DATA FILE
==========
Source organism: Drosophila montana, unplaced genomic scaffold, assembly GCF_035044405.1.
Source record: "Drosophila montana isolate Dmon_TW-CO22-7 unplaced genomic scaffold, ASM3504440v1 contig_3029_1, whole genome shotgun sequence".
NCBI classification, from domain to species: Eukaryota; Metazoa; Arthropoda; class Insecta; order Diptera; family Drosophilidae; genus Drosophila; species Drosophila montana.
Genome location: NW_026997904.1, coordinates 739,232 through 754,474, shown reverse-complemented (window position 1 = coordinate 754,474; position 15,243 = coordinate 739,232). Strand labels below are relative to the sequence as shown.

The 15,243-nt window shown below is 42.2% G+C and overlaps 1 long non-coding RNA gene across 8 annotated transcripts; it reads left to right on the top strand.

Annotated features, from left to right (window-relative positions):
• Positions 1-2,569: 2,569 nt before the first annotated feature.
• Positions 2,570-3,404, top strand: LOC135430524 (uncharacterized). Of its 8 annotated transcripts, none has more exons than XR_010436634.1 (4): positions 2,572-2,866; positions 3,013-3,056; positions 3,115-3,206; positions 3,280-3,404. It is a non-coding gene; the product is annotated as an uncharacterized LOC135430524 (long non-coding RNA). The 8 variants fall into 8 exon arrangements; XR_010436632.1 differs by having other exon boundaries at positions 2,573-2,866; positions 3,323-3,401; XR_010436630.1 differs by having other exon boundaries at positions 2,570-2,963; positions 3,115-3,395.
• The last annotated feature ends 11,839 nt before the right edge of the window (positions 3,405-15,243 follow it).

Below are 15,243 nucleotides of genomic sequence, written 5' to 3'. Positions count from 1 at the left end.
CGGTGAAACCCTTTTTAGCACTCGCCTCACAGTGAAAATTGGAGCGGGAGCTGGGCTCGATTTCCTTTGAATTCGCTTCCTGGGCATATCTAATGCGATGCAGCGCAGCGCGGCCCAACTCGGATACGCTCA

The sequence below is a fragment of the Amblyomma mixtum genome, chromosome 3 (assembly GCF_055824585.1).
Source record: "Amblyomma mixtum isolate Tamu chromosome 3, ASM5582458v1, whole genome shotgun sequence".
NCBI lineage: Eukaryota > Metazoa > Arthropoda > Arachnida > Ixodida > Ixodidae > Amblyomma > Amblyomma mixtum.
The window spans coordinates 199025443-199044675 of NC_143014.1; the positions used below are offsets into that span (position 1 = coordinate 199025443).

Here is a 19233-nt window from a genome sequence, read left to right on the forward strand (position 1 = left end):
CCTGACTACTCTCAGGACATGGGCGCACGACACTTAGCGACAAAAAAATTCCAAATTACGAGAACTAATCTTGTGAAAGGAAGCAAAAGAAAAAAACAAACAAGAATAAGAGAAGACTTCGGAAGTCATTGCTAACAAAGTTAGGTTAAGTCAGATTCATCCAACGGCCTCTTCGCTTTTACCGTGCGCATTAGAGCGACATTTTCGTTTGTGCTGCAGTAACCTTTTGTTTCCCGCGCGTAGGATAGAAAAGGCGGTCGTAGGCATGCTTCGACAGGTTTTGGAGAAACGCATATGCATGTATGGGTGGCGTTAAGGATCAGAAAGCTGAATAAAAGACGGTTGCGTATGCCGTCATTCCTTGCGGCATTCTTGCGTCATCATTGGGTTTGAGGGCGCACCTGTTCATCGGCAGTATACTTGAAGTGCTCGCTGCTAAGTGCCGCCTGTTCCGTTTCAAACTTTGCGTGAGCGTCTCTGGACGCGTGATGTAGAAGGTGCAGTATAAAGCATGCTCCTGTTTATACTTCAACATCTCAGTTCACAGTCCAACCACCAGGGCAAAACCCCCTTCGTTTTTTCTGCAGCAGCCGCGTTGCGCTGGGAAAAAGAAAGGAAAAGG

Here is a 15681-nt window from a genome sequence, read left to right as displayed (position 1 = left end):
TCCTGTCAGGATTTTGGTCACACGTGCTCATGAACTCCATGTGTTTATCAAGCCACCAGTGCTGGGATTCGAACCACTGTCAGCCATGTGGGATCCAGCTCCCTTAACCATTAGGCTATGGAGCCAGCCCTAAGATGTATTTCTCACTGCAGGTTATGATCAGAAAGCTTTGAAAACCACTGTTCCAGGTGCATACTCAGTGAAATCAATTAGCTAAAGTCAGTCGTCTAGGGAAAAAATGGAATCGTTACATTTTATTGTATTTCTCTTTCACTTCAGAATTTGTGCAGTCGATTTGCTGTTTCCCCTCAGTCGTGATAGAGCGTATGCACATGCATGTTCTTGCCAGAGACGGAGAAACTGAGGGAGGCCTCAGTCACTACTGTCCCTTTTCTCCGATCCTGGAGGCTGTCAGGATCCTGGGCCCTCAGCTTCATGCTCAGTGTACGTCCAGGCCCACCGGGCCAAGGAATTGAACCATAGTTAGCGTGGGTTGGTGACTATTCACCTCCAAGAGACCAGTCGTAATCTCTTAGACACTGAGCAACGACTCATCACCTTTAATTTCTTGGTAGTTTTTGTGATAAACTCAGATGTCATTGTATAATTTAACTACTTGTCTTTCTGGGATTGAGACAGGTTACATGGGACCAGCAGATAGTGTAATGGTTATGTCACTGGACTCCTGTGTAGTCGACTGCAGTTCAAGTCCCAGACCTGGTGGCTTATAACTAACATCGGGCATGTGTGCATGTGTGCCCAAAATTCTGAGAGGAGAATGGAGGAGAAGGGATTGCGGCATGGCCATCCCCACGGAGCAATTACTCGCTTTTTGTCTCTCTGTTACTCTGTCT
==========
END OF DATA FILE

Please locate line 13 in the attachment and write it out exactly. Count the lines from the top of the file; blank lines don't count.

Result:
Source record: "Amblyomma mixtum isolate Tamu chromosome 3, ASM5582458v1, whole genome shotgun sequence".